Keep out Pell, say Irish sex victims
by JACQUELINE MALEY RELIGION
IRISH victims of Catholic sex abuse are trying to block any visit by Cardinal George Pell intended to help end paedophilia cover-ups within the clergy there.
A group in Ireland called Child Aware, headed by Hanora Brennan, has written to every member of the Irish lower house, or Dail, to protest against Cardinal Pell having any role in the plan.
Ms Brennan has also requested a meeting with Diarmuid Martin, the Archbishop of Dublin, to argue that Cardinal Pell, Sydney's Archbishop and Australia's most senior Catholic clergyman, should not be allowed to visit on behalf of the Vatican.
This week separate rumours have swirled on Catholic blogs and in an Italian newspaper that he has been appointed to a Vatican position as head of the Congregation for Bishops, the committee that appoints bishops. The post would start in August.
A spokeswoman for Cardinal Pell's office would not comment on reports of either position.
Ms Brennan told the Herald: ''We are trying to have this man stopped coming to Ireland to check whether all the dioceses in this country should be investigated.
''Most of the denizens hereabouts would be interested in the whole country being investigated, but not by this man. There are too many questions that need to be answered.''
Ms Brennan believes Cardinal Pell's handling of clerical sexual abuse in Australia has been inadequate. She said he had ''accompanied paedophiles to court''.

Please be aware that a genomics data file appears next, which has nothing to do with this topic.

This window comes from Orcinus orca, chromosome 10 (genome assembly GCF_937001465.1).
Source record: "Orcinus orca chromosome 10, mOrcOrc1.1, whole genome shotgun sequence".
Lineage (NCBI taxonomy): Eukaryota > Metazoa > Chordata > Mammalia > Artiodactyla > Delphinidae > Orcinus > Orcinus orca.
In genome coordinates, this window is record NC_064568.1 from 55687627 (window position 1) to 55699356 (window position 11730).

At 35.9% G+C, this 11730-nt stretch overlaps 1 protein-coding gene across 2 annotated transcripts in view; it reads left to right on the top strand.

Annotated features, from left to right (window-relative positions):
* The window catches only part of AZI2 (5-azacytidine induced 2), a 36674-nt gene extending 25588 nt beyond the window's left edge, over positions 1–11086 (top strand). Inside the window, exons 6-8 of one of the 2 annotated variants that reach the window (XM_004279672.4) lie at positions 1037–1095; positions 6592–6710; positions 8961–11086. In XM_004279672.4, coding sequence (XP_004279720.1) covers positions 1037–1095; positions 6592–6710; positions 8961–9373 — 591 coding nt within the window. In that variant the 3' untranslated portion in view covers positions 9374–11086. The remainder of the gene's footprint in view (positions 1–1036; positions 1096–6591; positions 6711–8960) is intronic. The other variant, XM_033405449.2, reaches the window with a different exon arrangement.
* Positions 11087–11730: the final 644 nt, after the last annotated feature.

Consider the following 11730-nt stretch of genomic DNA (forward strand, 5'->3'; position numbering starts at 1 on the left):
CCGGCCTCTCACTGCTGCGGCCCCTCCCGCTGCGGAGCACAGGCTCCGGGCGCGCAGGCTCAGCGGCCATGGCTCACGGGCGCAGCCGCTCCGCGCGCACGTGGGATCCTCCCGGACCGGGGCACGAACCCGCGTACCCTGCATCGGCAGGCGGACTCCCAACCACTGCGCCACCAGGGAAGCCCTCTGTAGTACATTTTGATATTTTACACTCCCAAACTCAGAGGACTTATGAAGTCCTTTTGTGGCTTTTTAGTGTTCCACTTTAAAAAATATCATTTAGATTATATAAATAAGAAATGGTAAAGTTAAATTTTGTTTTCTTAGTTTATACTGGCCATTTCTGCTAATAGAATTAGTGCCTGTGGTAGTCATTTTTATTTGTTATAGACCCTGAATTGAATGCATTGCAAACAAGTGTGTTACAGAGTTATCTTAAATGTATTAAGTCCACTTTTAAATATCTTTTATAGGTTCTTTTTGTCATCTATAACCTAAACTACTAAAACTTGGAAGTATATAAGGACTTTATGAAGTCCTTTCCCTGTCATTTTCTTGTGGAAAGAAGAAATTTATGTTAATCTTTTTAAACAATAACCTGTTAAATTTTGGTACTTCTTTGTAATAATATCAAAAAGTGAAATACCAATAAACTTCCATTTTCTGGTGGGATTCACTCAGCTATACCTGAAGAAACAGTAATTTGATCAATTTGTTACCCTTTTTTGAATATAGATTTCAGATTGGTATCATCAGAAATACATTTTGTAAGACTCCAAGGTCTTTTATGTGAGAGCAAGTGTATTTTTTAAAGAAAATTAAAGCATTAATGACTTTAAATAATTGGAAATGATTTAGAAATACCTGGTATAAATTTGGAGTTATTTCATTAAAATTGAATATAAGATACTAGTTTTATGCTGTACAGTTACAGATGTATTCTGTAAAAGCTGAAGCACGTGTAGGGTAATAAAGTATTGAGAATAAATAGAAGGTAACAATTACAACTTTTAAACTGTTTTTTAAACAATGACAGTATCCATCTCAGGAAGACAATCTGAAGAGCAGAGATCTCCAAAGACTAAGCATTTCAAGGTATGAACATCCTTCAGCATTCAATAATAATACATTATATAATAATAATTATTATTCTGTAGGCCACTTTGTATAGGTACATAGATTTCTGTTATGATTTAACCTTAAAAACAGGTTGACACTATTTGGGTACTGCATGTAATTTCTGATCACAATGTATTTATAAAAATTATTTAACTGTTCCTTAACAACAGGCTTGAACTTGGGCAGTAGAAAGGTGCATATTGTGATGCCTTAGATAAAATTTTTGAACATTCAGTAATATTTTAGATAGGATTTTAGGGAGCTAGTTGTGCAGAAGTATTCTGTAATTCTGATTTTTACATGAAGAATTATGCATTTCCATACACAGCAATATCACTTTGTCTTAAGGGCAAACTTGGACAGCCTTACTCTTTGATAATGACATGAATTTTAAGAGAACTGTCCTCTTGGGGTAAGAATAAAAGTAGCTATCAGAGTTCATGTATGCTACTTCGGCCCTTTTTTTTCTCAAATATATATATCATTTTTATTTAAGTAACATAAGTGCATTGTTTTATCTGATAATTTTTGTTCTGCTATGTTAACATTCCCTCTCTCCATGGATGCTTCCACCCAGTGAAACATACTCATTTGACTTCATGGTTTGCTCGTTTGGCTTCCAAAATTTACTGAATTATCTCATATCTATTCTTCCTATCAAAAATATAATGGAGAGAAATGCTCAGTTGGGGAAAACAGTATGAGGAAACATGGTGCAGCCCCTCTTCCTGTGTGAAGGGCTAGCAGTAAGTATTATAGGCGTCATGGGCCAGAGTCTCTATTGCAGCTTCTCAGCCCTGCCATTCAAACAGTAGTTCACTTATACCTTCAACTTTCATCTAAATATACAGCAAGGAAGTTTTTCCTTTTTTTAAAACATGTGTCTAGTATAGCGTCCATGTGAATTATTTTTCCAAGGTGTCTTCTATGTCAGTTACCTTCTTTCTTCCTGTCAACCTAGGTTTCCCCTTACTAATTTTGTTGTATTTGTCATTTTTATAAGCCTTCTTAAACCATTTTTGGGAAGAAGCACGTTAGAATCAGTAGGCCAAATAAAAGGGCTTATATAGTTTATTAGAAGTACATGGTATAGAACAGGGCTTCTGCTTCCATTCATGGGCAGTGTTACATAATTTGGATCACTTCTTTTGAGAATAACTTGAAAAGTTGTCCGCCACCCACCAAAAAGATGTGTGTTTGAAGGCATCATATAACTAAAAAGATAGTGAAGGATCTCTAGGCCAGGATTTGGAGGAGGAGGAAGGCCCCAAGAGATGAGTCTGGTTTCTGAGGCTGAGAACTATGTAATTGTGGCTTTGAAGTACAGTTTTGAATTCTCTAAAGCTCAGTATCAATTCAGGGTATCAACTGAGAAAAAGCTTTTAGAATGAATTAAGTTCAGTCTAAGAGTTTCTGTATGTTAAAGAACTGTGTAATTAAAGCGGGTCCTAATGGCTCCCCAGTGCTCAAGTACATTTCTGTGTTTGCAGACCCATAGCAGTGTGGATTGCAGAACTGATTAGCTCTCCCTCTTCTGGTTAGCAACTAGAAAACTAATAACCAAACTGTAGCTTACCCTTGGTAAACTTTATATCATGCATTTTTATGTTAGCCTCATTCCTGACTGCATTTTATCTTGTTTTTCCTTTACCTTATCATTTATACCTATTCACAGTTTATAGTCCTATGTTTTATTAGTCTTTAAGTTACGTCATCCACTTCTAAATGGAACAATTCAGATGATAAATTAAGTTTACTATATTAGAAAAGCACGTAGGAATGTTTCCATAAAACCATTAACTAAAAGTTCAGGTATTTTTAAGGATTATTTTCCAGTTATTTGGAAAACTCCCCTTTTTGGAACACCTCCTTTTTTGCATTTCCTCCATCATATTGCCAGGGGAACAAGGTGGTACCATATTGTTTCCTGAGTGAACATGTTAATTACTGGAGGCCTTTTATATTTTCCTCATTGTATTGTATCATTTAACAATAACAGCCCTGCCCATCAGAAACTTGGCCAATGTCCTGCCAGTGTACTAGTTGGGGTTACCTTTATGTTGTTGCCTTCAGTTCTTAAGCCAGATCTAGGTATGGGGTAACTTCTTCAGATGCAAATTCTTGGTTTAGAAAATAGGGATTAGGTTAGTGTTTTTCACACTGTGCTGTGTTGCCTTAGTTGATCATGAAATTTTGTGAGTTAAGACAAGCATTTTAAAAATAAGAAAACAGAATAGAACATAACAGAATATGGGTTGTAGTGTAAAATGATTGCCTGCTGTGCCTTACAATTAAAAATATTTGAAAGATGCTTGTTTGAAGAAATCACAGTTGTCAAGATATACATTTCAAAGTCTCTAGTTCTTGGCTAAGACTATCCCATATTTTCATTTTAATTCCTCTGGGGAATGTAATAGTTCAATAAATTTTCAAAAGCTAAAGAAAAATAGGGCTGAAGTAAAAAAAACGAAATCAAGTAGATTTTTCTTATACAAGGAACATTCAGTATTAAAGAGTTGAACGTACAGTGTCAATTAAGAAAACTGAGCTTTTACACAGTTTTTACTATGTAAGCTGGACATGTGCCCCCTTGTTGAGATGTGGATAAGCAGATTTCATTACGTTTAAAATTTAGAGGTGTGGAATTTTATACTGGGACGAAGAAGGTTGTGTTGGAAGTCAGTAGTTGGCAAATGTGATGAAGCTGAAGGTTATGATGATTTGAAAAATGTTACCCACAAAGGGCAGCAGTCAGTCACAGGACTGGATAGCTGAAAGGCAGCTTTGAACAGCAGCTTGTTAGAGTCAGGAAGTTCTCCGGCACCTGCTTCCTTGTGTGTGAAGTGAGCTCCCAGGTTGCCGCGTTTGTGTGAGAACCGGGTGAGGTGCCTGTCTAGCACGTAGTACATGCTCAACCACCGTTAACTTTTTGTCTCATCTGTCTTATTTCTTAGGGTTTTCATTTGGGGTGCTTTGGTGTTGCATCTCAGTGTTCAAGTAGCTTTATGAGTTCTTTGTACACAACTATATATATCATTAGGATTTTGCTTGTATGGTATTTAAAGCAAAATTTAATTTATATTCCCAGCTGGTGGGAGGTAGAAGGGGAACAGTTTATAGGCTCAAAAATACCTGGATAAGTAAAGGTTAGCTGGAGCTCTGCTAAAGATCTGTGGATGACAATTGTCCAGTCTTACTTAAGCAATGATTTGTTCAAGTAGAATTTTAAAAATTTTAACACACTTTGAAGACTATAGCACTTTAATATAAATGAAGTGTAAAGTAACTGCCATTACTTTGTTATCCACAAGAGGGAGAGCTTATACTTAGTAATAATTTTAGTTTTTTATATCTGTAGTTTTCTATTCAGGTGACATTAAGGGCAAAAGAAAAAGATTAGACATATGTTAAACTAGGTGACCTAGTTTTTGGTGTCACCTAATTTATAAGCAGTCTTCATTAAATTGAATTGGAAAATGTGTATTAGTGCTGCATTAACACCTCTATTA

In 1993, Cardinal Pell gave ''moral support'' to former priest Gerald Ridsdale at a Melbourne court appearance on paedophile charges. He was convicted of numerous child sex offences and remains in jail. Cardinal Pell has denied all knowledge of Ridsdale's activities before his conviction.
In 1996, when he was archbishop of Melbourne, Cardinal Pell created a protocol to investigate abuse complaints..
The Irish church is reeling from a damning report on clerical cover-ups of sex abuse within the archdiocese of Dublin. The government-commissioned report concluded the main concerns of the archdiocese were ''the maintenance of secrecy, the avoidance of scandal, the protection of the reputation of the church and the preservation of its assets''.
The Pope then announced he would hold an ''apostolic visitation'' of certain dioceses, seminaries and religious congregations within Ireland.
The Belfast Telegraph said: ''Vatican insiders are tipping a tough Australian prelate to head a probe into the Irish church.''
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